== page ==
Avocados: Weight Loss Friend or Foe?

Bowl of Guacamole and whole and sliced avocados on dark wood
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Avocados manage to be both timeless and trendy. The green fruit (yup, it's a fruit) is used in classics like guacamole and Cobb salad and it's currently popping up in countless restaurant dishes. But, could the ubiquitous avocado also be good for your weight loss game? 

Overview of Weight Loss Claims

  • The most common claim that avocados are good for dropping pounds comes from their high content of healthy fats, which are known to suppress appetite, leading to weight loss.
  • Also, studies show that high-fiber foods, like avocados, boost feelings of fullness. Those feelings of satisfaction mean you're less likely to overeat which can lead to weight loss.
  • There's even evidence that healthy (or unsaturated) fats help prevent blood-sugar spikes, which tell your body to store excess calories as fat in your midsection. That means avocados may be good for controlling belly fat.

Healthy fats and dietary fiber are linked to satiety. Satiety can result in a reduction of excess eating. Eating less often leads to weight loss. But those attributes aren't exactly unique to avocados.

While avocados can be a healthy addition to your diet, it's important to be aware of the fact that they are fairly calorie dense. A small avocado (about four ounces) has around 180 calories and 17g fat. And there absolutely is such a thing as too much fat — even the healthy kind.

Just because avocados are healthy and satisfying doesn’t mean you should eat them with complete abandon.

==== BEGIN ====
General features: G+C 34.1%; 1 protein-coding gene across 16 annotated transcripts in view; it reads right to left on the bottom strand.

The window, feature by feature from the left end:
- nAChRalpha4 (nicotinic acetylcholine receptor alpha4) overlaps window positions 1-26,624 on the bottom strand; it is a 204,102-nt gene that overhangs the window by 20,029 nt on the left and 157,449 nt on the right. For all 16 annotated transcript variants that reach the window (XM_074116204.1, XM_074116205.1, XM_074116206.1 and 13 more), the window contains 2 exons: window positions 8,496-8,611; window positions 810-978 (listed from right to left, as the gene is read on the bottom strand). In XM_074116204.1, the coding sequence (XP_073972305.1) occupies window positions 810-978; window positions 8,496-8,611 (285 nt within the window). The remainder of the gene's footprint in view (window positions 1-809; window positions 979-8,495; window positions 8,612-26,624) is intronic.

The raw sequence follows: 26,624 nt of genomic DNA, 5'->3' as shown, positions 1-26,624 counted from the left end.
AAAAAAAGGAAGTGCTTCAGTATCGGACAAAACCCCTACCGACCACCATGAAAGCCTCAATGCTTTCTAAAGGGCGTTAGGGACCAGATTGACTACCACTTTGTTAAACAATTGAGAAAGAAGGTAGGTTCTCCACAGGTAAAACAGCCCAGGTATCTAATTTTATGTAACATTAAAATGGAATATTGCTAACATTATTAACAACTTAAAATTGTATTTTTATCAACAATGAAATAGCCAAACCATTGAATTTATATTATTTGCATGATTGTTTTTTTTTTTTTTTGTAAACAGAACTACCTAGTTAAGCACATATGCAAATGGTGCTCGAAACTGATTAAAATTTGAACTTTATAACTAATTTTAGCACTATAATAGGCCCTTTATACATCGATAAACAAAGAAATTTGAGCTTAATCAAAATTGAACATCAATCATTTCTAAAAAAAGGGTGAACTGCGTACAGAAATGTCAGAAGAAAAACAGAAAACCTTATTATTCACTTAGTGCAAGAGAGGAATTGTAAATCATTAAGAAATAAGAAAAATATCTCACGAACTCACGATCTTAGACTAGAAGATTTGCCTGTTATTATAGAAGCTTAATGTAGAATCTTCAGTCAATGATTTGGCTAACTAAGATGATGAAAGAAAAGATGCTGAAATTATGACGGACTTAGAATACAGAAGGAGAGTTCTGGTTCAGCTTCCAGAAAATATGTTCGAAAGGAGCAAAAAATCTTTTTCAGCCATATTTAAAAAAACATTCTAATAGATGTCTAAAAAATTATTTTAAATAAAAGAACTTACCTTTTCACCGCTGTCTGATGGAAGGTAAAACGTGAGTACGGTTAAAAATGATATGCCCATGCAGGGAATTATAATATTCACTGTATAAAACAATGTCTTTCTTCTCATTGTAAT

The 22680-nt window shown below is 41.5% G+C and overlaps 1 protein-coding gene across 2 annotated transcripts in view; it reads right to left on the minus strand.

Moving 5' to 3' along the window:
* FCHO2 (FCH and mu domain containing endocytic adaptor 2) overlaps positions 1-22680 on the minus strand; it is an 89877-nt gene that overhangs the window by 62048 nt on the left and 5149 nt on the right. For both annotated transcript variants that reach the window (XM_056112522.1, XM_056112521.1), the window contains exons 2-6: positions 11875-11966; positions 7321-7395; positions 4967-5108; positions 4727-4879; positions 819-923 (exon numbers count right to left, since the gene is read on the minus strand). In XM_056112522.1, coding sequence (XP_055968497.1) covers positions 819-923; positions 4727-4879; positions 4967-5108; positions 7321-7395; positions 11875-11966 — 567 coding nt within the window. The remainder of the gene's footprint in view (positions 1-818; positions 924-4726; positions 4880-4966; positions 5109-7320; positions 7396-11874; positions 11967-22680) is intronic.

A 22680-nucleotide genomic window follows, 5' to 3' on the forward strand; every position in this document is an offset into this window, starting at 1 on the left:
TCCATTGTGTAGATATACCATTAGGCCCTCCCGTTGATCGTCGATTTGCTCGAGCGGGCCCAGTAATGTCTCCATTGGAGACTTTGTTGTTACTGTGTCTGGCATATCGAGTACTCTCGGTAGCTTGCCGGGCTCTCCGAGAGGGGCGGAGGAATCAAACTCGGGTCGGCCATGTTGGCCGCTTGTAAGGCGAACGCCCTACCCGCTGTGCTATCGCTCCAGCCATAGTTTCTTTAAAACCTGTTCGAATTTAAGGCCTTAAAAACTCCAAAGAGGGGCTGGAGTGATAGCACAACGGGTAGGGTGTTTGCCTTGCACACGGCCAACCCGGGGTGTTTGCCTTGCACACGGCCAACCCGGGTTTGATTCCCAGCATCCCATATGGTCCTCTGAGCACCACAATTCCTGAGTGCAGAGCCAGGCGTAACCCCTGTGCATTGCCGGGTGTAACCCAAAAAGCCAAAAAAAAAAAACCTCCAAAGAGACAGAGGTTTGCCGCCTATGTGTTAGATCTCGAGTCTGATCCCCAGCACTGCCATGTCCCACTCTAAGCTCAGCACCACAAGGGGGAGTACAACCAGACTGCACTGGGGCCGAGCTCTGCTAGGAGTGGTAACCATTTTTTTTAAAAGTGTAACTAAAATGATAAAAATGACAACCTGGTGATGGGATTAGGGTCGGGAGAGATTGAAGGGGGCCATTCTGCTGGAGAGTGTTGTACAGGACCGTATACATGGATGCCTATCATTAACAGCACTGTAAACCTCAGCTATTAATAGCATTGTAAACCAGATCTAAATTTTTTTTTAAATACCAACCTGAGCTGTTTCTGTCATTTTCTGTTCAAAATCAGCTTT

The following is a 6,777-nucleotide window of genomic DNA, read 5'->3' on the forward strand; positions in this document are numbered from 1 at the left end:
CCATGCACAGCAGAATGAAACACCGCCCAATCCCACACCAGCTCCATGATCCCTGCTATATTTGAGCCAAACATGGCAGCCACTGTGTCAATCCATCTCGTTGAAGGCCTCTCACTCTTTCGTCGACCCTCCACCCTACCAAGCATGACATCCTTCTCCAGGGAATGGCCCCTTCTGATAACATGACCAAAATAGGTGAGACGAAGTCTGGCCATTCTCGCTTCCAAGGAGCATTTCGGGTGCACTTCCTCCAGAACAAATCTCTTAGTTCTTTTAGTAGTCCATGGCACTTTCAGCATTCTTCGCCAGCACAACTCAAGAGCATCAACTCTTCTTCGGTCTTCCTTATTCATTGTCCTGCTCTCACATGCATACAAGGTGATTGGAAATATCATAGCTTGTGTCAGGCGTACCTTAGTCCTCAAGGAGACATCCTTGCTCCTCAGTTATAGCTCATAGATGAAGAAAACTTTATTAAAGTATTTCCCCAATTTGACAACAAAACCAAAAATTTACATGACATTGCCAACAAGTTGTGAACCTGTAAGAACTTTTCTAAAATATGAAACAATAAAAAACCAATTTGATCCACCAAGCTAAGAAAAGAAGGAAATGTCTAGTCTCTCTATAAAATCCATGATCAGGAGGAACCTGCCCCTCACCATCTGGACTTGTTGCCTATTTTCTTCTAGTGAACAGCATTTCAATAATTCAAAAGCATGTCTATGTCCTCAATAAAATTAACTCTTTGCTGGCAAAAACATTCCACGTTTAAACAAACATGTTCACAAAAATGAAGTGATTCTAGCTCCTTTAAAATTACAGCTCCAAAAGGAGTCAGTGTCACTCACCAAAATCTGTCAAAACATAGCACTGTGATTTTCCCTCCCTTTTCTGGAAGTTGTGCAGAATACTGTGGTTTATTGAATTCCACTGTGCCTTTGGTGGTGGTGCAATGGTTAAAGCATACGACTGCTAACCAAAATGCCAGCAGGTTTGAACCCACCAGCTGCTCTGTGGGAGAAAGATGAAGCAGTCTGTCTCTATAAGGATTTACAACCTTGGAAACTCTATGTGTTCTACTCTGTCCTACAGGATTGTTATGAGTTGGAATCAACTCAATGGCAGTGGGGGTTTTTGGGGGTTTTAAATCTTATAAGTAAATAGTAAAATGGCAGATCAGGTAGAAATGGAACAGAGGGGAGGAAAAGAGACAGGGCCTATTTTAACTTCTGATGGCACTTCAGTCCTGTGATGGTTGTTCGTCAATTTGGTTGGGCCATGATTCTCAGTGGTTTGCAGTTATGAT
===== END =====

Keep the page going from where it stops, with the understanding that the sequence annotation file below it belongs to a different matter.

Not only could that prevent weight loss, it could actually lead to weight gain. Definitely enjoy them — just in moderation!

When in Doubt, Weigh It Out

For the most accurate info, weigh out your avocado portion with a food scale. Each ounce has around 45 calories, 4g fat, 2.5g carbs, 2g fiber, and 0.5g protein.

Kitchen scales are inexpensive and they're great tools for weight management. If you're not able to weigh out your avocado, here are some shortcut estimates:

1-ounce avocado is equal to:

  • about 2 tbsp. mashed avocado
  • about 2 tbsp. chopped avocado
  • about 1/4th of a small avocado

Tips on Adding Avocado to Your Diet

  • Spice and spread. You can mash and season them to make a spread for whole-grain toast, high-fiber crackers, sandwiches, or even apple slices. One of my favorite little snacks is high-fiber, flatbread-style crackers topped with seasoned mashed avocado and sun-dried tomatoes. 
  • Egg Addition. A little chopped avocado brings so much flavor to an egg scramble. Mashed avocado is also surprisingly tasty in hard-boiled egg white halves. Top it with chopped lean bacon for a tremendously satisfying snack.
  • As a salad topper. A bit of avocado on your salad will make it more filling and more delicious. You can even blend up some avocado with fat-free yogurt for a flavor-packed dressing. 
  • Creamy guac dip. Guacamole is delicious, but it’s way too easy to overdo it with the traditional dense dip. Combine 1/4 cup fat-free plain Greek yogurt with the same amount of mashed avocado. Toss in 1/8 tsp. each of salt, garlic powder, and chili powder and you’ve got a guac fix with a seriously slashed calorie count.

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